Saturday, December 17, 2011

The Alexander Technique Part Two

Our physiology is qualitatively similiar to that of the animal kingdom.  From an evolutionary perspective, this should be obvious.  The Biblical perspective isn't quite as unambiguous, but should be reasonably clear after some thought and observation. While the Bible maintains that human beings differ from animals in that they possess an immortal soul, I am unaware of any verse or influential theologian testifying against the notion that on a physical level, human beings can be loosely compared to other animals. However, several physical attributes can be easily verified to exist so as to render different approaches necessary to obtain perfect posture and optimal health for human beings.  These different attributes, and the concomitant approaches to accommodate those differences, serve as the neurobiological basis for the Alexander Technique.

Look at another animal's movement features, like a dog or a squirrel.  You will see that while you can easily distinguish one organism from another of the same species based on differences in fur color or size, it is surprisingly difficult to notice any differences in gait or posture.But these similarities within species immediately end with humans, where everybody seems to have their characteristic "walk," sometimes you can even identify someone merely by looking at their shadow.  One could posit that these differences are simply the result of our sharpened perceptions toward our kind or diminished perceptions toward our unkind, like when an American is bewildered by the sight of a million of the same faces during his first trip to China.

While heightened and diminished perception may play a role, it fails to account for the objectively measured differences we can measure.  So why are humans, physiologically, so different from one another?

There are two reasons: 1) The modern industrial complex, with all of it's conveniences, has disrupted our evolutionary state of being.  This problem is significant, and it's what the primal lifestyle seeks to fix, but it doesn't cover the whole picture. 2) We are bi-pedals, meaning that we walk on two legs, as opposed to the rest of the mammal kingdom.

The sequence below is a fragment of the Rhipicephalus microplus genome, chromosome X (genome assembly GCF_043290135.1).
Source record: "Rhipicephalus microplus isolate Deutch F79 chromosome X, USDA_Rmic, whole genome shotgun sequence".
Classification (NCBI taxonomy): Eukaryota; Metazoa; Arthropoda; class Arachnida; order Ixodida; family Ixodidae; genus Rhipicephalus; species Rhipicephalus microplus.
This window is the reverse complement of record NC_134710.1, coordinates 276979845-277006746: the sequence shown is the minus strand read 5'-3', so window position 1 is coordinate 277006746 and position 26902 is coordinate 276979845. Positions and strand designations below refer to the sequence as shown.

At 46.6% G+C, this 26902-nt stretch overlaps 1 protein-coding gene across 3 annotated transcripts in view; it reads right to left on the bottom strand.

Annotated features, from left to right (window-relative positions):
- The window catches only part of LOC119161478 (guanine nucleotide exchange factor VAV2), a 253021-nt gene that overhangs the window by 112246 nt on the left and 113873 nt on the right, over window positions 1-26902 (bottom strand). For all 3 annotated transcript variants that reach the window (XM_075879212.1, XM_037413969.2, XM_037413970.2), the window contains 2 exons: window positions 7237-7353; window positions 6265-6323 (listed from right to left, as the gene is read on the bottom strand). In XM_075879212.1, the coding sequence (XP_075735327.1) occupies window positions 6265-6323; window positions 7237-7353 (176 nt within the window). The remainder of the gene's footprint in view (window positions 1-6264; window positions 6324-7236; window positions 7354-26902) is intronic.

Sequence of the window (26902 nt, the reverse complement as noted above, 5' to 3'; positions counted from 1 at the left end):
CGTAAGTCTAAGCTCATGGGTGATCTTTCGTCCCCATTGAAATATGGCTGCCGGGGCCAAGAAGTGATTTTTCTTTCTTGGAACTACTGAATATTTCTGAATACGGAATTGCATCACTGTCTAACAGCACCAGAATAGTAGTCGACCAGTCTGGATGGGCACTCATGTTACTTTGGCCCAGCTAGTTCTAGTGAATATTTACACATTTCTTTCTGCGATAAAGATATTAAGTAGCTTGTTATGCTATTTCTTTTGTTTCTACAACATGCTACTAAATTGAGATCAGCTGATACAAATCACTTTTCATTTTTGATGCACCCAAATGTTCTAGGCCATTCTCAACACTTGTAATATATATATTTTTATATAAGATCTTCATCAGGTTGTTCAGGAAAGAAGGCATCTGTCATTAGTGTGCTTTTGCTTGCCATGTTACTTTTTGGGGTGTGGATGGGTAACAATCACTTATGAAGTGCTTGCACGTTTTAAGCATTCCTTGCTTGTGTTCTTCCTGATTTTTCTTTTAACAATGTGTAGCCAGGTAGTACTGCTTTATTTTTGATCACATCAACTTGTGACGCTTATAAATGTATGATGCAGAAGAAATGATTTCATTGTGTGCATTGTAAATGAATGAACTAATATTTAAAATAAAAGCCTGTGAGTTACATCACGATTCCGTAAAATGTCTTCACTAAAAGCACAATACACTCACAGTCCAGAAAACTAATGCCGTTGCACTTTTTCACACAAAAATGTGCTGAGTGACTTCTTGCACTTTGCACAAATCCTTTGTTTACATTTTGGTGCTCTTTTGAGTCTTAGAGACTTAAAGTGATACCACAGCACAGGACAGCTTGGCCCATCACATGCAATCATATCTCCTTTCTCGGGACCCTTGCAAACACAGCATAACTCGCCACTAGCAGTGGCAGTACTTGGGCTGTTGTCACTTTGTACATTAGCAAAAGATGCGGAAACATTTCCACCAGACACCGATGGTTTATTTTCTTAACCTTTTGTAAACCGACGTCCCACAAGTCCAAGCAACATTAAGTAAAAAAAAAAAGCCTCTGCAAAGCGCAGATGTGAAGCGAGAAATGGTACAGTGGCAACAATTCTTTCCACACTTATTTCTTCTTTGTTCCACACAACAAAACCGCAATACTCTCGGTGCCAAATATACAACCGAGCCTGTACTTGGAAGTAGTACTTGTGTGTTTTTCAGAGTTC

There are numerous advantages of bi-pedalism,  For one thing, it doesn't require as much muscle because it is not based on static balance, but dynamic counterbalance. Our body maintains it's uprightness not by a system of tight, short muscles holding us into place, but of a system that allows counterbalancing muscles to lengthen and contract to keep us aligned with minimal effort.  We have four centers of gravity: the front of the head, the lower back, the knee cap, and the back of the heel.  (A diagram would be a tremendous help in illustrating this, but I couldn't find one). Two of these centers of gravity, the lower back and heel, are at the back of the body, while the other two are in the front, counterbalancing the other two.  Misplacement of these four COG will disrupt your overall posture.  A typical case is locking your knees back, thrusting hips out.  This mucks with your balance and forces, among other things, your shoulders to be rolled forward, and your weight placed on the middle of your feet instead of on the heel.

We have now reached the heart of the problem. Because our posture is a system of dynamic counterbalance, we must constantly assess, make judgements, and change accordingly. The proper way to move isn't perfectly hardwired into us; we possess no instinct that controls our movements with painstaking precision.  We have to actively learn and sustain it.

This is why learning the Alexander Technique, especially in a world so contrary to the one of our origins and design, is necessary.

1 comment:

  1. Oh - We need to learn the Alexander Technique, because our brain was designed to move our body around. Wouldn't an operating manual for our own body language be handy?

    A.T. teaches us to correct for time of arrival of new information, unnecessary effort, and allowing the power of practice to work constructively instead of mindlessly.

    Our ability to adapt doesn't work to allow us to unlearn in the same way - by adding another habit. We need to learn to unlearn as the upper brain of strategic reasoning of A.T. can teach us. As you say, the lower brain that used to be in charge of movement has become "jaded" with modern stressful justifications of imperative need.

    We need A.T. because our habits become innate as we train behavior chains of skill. Habits bury themselves into our sense of awareness so we can't feel we're doing them... They work that way so we can train the next part of the skill. A.T. teaches you to correct for this feature so you can uncover your assumptions of thinking and movement habits.

    Also, we're wired to add more effort onto repetitive actions. Humans don't know our own strength. A. T. teaches the value of effortlessness in solving problems that sort themselves out when the unnecessary standing orders of interference are stopped. Yes, stopping habits is an active skill that can be learned.

    So - nice hypothesis. I liked where you went with this post.